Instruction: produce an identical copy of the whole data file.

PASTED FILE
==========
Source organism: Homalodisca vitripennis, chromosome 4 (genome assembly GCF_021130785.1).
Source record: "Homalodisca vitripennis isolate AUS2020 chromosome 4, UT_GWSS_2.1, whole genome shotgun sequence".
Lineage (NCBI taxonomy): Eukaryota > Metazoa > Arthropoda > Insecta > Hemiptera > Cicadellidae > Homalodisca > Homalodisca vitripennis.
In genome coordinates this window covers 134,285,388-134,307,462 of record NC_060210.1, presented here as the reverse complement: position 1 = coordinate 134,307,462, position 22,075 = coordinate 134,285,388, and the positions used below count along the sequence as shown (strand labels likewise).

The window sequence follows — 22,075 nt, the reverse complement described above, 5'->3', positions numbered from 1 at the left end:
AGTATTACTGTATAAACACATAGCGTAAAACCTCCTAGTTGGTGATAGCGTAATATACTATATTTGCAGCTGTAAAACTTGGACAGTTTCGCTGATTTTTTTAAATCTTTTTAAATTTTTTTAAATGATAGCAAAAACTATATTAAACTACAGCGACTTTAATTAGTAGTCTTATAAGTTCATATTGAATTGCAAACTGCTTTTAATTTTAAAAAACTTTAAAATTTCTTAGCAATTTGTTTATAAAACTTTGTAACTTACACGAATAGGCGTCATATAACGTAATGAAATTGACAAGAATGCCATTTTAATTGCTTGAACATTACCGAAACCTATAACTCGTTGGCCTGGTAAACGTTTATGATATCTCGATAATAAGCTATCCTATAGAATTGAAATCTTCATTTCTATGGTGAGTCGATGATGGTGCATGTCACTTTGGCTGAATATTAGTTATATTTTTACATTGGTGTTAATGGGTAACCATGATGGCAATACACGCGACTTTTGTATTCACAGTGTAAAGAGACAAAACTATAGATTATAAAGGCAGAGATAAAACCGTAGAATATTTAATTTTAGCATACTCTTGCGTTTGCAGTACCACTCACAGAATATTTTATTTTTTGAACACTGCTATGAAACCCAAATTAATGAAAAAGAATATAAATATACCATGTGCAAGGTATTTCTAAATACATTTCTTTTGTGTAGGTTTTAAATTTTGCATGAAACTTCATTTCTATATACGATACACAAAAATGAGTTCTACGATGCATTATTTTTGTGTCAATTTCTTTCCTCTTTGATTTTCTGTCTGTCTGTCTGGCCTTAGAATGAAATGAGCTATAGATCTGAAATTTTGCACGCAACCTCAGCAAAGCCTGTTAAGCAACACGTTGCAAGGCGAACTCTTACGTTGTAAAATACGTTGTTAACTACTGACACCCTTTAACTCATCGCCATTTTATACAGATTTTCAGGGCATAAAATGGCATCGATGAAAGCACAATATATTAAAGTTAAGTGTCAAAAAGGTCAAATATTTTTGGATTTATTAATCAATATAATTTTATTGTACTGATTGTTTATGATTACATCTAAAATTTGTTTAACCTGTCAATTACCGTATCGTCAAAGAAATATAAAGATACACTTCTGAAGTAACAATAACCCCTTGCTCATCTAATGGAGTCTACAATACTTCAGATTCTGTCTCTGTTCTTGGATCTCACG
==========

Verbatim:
Source organism: Homalodisca vitripennis, chromosome 4 (genome assembly GCF_021130785.1).
Source record: "Homalodisca vitripennis isolate AUS2020 chromosome 4, UT_GWSS_2.1, whole genome shotgun sequence".
Lineage (NCBI taxonomy): Eukaryota > Metazoa > Arthropoda > Insecta > Hemiptera > Cicadellidae > Homalodisca > Homalodisca vitripennis.
In genome coordinates this window covers 134,285,388-134,307,462 of record NC_060210.1, presented here as the reverse complement: position 1 = coordinate 134,307,462, position 22,075 = coordinate 134,285,388, and the positions used below count along the sequence as shown (strand labels likewise).

The window sequence follows — 22,075 nt, the reverse complement described above, 5'->3', positions numbered from 1 at the left end:
AGTATTACTGTATAAACACATAGCGTAAAACCTCCTAGTTGGTGATAGCGTAATATACTATATTTGCAGCTGTAAAACTTGGACAGTTTCGCTGATTTTTTTAAATCTTTTTAAATTTTTTTAAATGATAGCAAAAACTATATTAAACTACAGCGACTTTAATTAGTAGTCTTATAAGTTCATATTGAATTGCAAACTGCTTTTAATTTTAAAAAACTTTAAAATTTCTTAGCAATTTGTTTATAAAACTTTGTAACTTACACGAATAGGCGTCATATAACGTAATGAAATTGACAAGAATGCCATTTTAATTGCTTGAACATTACCGAAACCTATAACTCGTTGGCCTGGTAAACGTTTATGATATCTCGATAATAAGCTATCCTATAGAATTGAAATCTTCATTTCTATGGTGAGTCGATGATGGTGCATGTCACTTTGGCTGAATATTAGTTATATTTTTACATTGGTGTTAATGGGTAACCATGATGGCAATACACGCGACTTTTGTATTCACAGTGTAAAGAGACAAAACTATAGATTATAAAGGCAGAGATAAAACCGTAGAATATTTAATTTTAGCATACTCTTGCGTTTGCAGTACCACTCACAGAATATTTTATTTTTTGAACACTGCTATGAAACCCAAATTAATGAAAAAGAATATAAATATACCATGTGCAAGGTATTTCTAAATACATTTCTTTTGTGTAGGTTTTAAATTTTGCATGAAACTTCATTTCTATATACGATACACAAAAATGAGTTCTACGATGCATTATTTTTGTGTCAATTTCTTTCCTCTTTGATTTTCTGTCTGTCTGTCTGGCCTTAGAATGAAATGAGCTATAGATCTGAAATTTTGCACGCAACCTCAGCAAAGCCTGTTAAGCAACACGTTGCAAGGCGAACTCTTACGTTGTAAAATACGTTGTTAACTACTGACACCCTTTAACTCATCGCCATTTTATACAGATTTTCAGGGCATAAAATGGCATCGATGAAAGCACAATATATTAAAGTTAAGTGTCAAAAAGGTCAAATATTTTTGGATTTATTAATCAATATAATTTTATTGTACTGATTGTTTATGATTACATCTAAAATTTGTTTAACCTGTCAATTACCGTATCGTCAAAGAAATATAAAGATACACTTCTGAAGTAACAATAACCCCTTGCTCATCTAATGGAGTCTACAATACTTCAGATTCTGTCTCTGTTCTTGGATCTCACG